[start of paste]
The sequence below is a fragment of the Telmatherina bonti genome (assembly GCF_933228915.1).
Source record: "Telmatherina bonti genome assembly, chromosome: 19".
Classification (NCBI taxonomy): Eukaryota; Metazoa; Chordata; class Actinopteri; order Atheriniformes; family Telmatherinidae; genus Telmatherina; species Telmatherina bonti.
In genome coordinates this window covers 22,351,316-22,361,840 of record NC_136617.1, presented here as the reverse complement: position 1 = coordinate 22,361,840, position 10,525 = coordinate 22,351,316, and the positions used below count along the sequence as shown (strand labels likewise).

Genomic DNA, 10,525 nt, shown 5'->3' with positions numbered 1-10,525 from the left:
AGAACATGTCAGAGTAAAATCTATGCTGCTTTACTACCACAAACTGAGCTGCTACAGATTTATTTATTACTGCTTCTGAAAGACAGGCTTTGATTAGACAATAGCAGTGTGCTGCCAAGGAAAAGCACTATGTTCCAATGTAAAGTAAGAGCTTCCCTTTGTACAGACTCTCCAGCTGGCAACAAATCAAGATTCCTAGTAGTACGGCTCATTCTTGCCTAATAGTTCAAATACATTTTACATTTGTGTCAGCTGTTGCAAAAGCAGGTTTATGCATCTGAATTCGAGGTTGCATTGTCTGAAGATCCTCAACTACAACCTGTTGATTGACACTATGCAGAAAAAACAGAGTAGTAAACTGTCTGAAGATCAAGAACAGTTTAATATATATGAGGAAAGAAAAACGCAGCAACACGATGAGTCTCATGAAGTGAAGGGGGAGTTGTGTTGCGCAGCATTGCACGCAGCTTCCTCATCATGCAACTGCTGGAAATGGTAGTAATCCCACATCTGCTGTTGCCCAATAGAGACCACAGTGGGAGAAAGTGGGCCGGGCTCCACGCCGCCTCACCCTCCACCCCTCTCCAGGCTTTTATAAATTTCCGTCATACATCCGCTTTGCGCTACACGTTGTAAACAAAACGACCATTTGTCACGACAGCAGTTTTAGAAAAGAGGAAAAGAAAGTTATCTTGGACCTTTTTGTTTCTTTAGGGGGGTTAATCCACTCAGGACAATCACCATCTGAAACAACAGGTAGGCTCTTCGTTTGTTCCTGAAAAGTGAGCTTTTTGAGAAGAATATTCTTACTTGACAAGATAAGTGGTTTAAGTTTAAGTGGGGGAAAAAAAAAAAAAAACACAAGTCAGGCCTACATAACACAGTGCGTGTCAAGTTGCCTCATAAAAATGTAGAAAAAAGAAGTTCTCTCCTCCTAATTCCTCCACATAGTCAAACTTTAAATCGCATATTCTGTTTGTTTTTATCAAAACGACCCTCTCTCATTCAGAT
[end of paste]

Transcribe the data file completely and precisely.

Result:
The sequence below is a fragment of the Telmatherina bonti genome (assembly GCF_933228915.1).
Source record: "Telmatherina bonti genome assembly, chromosome: 19".
Classification (NCBI taxonomy): Eukaryota; Metazoa; Chordata; class Actinopteri; order Atheriniformes; family Telmatherinidae; genus Telmatherina; species Telmatherina bonti.
In genome coordinates this window covers 22,351,316-22,361,840 of record NC_136617.1, presented here as the reverse complement: position 1 = coordinate 22,361,840, position 10,525 = coordinate 22,351,316, and the positions used below count along the sequence as shown (strand labels likewise).

Genomic DNA, 10,525 nt, shown 5'->3' with positions numbered 1-10,525 from the left:
AGAACATGTCAGAGTAAAATCTATGCTGCTTTACTACCACAAACTGAGCTGCTACAGATTTATTTATTACTGCTTCTGAAAGACAGGCTTTGATTAGACAATAGCAGTGTGCTGCCAAGGAAAAGCACTATGTTCCAATGTAAAGTAAGAGCTTCCCTTTGTACAGACTCTCCAGCTGGCAACAAATCAAGATTCCTAGTAGTACGGCTCATTCTTGCCTAATAGTTCAAATACATTTTACATTTGTGTCAGCTGTTGCAAAAGCAGGTTTATGCATCTGAATTCGAGGTTGCATTGTCTGAAGATCCTCAACTACAACCTGTTGATTGACACTATGCAGAAAAAACAGAGTAGTAAACTGTCTGAAGATCAAGAACAGTTTAATATATATGAGGAAAGAAAAACGCAGCAACACGATGAGTCTCATGAAGTGAAGGGGGAGTTGTGTTGCGCAGCATTGCACGCAGCTTCCTCATCATGCAACTGCTGGAAATGGTAGTAATCCCACATCTGCTGTTGCCCAATAGAGACCACAGTGGGAGAAAGTGGGCCGGGCTCCACGCCGCCTCACCCTCCACCCCTCTCCAGGCTTTTATAAATTTCCGTCATACATCCGCTTTGCGCTACACGTTGTAAACAAAACGACCATTTGTCACGACAGCAGTTTTAGAAAAGAGGAAAAGAAAGTTATCTTGGACCTTTTTGTTTCTTTAGGGGGGTTAATCCACTCAGGACAATCACCATCTGAAACAACAGGTAGGCTCTTCGTTTGTTCCTGAAAAGTGAGCTTTTTGAGAAGAATATTCTTACTTGACAAGATAAGTGGTTTAAGTTTAAGTGGGGGAAAAAAAAAAAAAAACACAAGTCAGGCCTACATAACACAGTGCGTGTCAAGTTGCCTCATAAAAATGTAGAAAAAAGAAGTTCTCTCCTCCTAATTCCTCCACATAGTCAAACTTTAAATCGCATATTCTGTTTGTTTTTATCAAAACGACCCTCTCTCATTCAGAT